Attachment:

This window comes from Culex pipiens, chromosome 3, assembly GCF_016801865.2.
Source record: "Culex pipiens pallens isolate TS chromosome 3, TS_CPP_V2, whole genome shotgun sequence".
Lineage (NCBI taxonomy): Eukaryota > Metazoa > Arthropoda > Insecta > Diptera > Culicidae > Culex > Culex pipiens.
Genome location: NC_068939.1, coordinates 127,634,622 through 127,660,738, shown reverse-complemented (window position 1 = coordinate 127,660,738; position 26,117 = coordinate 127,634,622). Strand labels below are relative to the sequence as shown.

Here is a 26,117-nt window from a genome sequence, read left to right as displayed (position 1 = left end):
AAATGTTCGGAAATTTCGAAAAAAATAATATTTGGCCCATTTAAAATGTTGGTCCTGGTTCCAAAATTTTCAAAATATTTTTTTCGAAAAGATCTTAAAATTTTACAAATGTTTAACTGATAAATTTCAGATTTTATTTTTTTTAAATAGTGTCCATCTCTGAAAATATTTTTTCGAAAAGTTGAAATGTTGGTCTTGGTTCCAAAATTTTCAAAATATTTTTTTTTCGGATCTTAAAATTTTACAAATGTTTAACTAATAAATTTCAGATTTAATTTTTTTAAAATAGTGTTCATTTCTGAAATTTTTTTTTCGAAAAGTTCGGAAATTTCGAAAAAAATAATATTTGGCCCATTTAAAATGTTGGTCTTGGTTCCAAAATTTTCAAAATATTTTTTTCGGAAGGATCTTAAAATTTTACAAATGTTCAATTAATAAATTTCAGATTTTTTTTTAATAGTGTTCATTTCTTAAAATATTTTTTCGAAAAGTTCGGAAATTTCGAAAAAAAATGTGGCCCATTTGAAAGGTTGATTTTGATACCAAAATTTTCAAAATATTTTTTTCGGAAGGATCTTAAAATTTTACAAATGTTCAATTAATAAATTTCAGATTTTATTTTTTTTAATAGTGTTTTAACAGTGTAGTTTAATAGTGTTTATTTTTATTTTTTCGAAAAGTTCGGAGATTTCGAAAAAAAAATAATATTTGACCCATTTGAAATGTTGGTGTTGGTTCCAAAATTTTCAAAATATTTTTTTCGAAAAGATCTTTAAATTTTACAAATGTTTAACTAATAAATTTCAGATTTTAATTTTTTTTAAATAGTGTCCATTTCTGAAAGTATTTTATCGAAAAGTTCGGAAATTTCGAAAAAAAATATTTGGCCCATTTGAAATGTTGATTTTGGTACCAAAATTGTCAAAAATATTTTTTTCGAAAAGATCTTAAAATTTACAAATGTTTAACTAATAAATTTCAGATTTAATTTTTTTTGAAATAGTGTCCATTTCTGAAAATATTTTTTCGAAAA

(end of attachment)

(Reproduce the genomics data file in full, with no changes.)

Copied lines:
This window comes from Culex pipiens, chromosome 3, assembly GCF_016801865.2.
Source record: "Culex pipiens pallens isolate TS chromosome 3, TS_CPP_V2, whole genome shotgun sequence".
Lineage (NCBI taxonomy): Eukaryota > Metazoa > Arthropoda > Insecta > Diptera > Culicidae > Culex > Culex pipiens.
Genome location: NC_068939.1, coordinates 127,634,622 through 127,660,738, shown reverse-complemented (window position 1 = coordinate 127,660,738; position 26,117 = coordinate 127,634,622). Strand labels below are relative to the sequence as shown.

Here is a 26,117-nt window from a genome sequence, read left to right as displayed (position 1 = left end):
AAATGTTCGGAAATTTCGAAAAAAATAATATTTGGCCCATTTAAAATGTTGGTCCTGGTTCCAAAATTTTCAAAATATTTTTTTCGAAAAGATCTTAAAATTTTACAAATGTTTAACTGATAAATTTCAGATTTTATTTTTTTTAAATAGTGTCCATCTCTGAAAATATTTTTTCGAAAAGTTGAAATGTTGGTCTTGGTTCCAAAATTTTCAAAATATTTTTTTTTCGGATCTTAAAATTTTACAAATGTTTAACTAATAAATTTCAGATTTAATTTTTTTAAAATAGTGTTCATTTCTGAAATTTTTTTTTCGAAAAGTTCGGAAATTTCGAAAAAAATAATATTTGGCCCATTTAAAATGTTGGTCTTGGTTCCAAAATTTTCAAAATATTTTTTTCGGAAGGATCTTAAAATTTTACAAATGTTCAATTAATAAATTTCAGATTTTTTTTTAATAGTGTTCATTTCTTAAAATATTTTTTCGAAAAGTTCGGAAATTTCGAAAAAAAATGTGGCCCATTTGAAAGGTTGATTTTGATACCAAAATTTTCAAAATATTTTTTTCGGAAGGATCTTAAAATTTTACAAATGTTCAATTAATAAATTTCAGATTTTATTTTTTTTAATAGTGTTTTAACAGTGTAGTTTAATAGTGTTTATTTTTATTTTTTCGAAAAGTTCGGAGATTTCGAAAAAAAAATAATATTTGACCCATTTGAAATGTTGGTGTTGGTTCCAAAATTTTCAAAATATTTTTTTCGAAAAGATCTTTAAATTTTACAAATGTTTAACTAATAAATTTCAGATTTTAATTTTTTTTAAATAGTGTCCATTTCTGAAAGTATTTTATCGAAAAGTTCGGAAATTTCGAAAAAAAATATTTGGCCCATTTGAAATGTTGATTTTGGTACCAAAATTGTCAAAAATATTTTTTTCGAAAAGATCTTAAAATTTACAAATGTTTAACTAATAAATTTCAGATTTAATTTTTTTTGAAATAGTGTCCATTTCTGAAAATATTTTTTCGAAAA